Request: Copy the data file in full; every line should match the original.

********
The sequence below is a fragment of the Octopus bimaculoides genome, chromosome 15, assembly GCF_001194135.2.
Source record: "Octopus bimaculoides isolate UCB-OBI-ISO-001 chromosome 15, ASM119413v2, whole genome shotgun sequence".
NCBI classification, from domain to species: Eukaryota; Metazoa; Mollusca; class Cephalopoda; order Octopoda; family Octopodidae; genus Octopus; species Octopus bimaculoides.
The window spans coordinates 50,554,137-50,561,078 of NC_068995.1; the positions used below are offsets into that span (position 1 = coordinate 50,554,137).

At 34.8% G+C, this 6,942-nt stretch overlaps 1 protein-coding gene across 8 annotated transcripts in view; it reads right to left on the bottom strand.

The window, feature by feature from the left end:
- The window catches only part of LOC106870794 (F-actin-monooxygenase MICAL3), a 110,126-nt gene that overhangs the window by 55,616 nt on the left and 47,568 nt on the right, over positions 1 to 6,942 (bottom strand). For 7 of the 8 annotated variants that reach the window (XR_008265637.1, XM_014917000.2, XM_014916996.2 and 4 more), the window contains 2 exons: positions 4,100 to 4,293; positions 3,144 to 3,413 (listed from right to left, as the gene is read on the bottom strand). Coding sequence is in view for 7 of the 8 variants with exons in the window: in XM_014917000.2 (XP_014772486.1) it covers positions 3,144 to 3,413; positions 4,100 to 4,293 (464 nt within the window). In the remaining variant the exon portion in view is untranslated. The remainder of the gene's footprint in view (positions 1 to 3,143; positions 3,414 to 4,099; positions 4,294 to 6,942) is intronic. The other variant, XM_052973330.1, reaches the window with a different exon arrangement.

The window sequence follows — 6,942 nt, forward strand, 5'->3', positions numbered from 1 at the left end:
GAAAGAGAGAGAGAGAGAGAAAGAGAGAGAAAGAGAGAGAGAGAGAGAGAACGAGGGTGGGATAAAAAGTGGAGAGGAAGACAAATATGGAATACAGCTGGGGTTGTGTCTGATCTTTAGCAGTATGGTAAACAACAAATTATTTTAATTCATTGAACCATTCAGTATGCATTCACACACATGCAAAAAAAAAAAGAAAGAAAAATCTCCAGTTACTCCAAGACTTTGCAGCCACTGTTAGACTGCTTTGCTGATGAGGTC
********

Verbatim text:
The sequence below is a fragment of the Octopus bimaculoides genome, chromosome 15, assembly GCF_001194135.2.
Source record: "Octopus bimaculoides isolate UCB-OBI-ISO-001 chromosome 15, ASM119413v2, whole genome shotgun sequence".
NCBI classification, from domain to species: Eukaryota; Metazoa; Mollusca; class Cephalopoda; order Octopoda; family Octopodidae; genus Octopus; species Octopus bimaculoides.
The window spans coordinates 50,554,137-50,561,078 of NC_068995.1; the positions used below are offsets into that span (position 1 = coordinate 50,554,137).

At 34.8% G+C, this 6,942-nt stretch overlaps 1 protein-coding gene across 8 annotated transcripts in view; it reads right to left on the bottom strand.

The window, feature by feature from the left end:
- The window catches only part of LOC106870794 (F-actin-monooxygenase MICAL3), a 110,126-nt gene that overhangs the window by 55,616 nt on the left and 47,568 nt on the right, over positions 1 to 6,942 (bottom strand). For 7 of the 8 annotated variants that reach the window (XR_008265637.1, XM_014917000.2, XM_014916996.2 and 4 more), the window contains 2 exons: positions 4,100 to 4,293; positions 3,144 to 3,413 (listed from right to left, as the gene is read on the bottom strand). Coding sequence is in view for 7 of the 8 variants with exons in the window: in XM_014917000.2 (XP_014772486.1) it covers positions 3,144 to 3,413; positions 4,100 to 4,293 (464 nt within the window). In the remaining variant the exon portion in view is untranslated. The remainder of the gene's footprint in view (positions 1 to 3,143; positions 3,414 to 4,099; positions 4,294 to 6,942) is intronic. The other variant, XM_052973330.1, reaches the window with a different exon arrangement.

The window sequence follows — 6,942 nt, forward strand, 5'->3', positions numbered from 1 at the left end:
GAAAGAGAGAGAGAGAGAGAAAGAGAGAGAAAGAGAGAGAGAGAGAGAGAACGAGGGTGGGATAAAAAGTGGAGAGGAAGACAAATATGGAATACAGCTGGGGTTGTGTCTGATCTTTAGCAGTATGGTAAACAACAAATTATTTTAATTCATTGAACCATTCAGTATGCATTCACACACATGCAAAAAAAAAAAGAAAGAAAAATCTCCAGTTACTCCAAGACTTTGCAGCCACTGTTAGACTGCTTTGCTGATGAGGTC